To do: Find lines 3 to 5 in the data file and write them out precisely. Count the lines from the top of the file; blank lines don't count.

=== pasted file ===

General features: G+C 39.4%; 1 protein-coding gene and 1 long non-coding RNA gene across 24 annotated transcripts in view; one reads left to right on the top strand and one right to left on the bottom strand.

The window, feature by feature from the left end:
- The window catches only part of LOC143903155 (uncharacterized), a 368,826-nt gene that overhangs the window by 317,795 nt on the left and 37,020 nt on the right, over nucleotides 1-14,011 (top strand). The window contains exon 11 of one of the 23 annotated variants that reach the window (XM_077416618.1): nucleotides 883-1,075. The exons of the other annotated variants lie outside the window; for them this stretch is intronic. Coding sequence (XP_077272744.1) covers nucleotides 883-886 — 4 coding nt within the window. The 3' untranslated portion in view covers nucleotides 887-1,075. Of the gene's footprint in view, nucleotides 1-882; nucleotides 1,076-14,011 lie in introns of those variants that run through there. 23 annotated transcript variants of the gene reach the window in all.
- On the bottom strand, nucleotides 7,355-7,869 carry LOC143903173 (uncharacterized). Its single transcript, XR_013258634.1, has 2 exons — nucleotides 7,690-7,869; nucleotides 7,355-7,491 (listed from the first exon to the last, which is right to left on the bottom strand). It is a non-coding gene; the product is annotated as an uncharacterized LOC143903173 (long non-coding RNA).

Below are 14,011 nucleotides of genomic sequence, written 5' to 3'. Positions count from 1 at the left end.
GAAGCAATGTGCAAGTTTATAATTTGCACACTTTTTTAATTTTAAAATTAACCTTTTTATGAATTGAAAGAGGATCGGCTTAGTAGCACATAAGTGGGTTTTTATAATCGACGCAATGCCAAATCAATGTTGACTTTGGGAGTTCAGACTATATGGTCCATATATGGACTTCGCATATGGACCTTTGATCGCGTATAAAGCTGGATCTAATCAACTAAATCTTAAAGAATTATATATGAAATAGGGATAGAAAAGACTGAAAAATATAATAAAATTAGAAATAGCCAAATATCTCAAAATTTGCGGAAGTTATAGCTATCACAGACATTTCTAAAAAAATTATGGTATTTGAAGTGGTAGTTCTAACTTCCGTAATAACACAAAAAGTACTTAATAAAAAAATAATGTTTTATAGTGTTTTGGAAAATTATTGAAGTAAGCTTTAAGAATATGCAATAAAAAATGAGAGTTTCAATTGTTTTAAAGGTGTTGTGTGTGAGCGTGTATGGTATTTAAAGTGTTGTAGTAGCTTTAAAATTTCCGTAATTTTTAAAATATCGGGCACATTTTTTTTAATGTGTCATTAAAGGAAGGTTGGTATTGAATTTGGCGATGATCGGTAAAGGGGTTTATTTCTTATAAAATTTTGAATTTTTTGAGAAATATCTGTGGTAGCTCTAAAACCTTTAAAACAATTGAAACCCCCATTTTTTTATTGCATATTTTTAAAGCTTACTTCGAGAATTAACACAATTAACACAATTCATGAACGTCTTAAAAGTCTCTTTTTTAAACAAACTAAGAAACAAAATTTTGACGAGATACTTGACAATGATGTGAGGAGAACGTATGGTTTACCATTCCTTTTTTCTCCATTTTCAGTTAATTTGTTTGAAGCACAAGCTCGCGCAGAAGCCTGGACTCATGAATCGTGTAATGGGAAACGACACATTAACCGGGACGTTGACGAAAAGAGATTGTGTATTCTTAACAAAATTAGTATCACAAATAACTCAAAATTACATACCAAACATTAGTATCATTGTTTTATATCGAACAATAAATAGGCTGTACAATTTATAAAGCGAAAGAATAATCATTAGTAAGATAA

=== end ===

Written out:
- The window catches only part of LOC143903155 (uncharacterized), a 368,826-nt gene that overhangs the window by 317,795 nt on the left and 37,020 nt on the right, over nucleotides 1-14,011 (top strand). The window contains exon 11 of one of the 23 annotated variants that reach the window (XM_077416618.1): nucleotides 883-1,075. The exons of the other annotated variants lie outside the window; for them this stretch is intronic. Coding sequence (XP_077272744.1) covers nucleotides 883-886 — 4 coding nt within the window. The 3' untranslated portion in view covers nucleotides 887-1,075. Of the gene's footprint in view, nucleotides 1-882; nucleotides 1,076-14,011 lie in introns of those variants that run through there. 23 annotated transcript variants of the gene reach the window in all.
- On the bottom strand, nucleotides 7,355-7,869 carry LOC143903173 (uncharacterized). Its single transcript, XR_013258634.1, has 2 exons — nucleotides 7,690-7,869; nucleotides 7,355-7,491 (listed from the first exon to the last, which is right to left on the bottom strand). It is a non-coding gene; the product is annotated as an uncharacterized LOC143903173 (long non-coding RNA).

Below are 14,011 nucleotides of genomic sequence, written 5' to 3'. Positions count from 1 at the left end.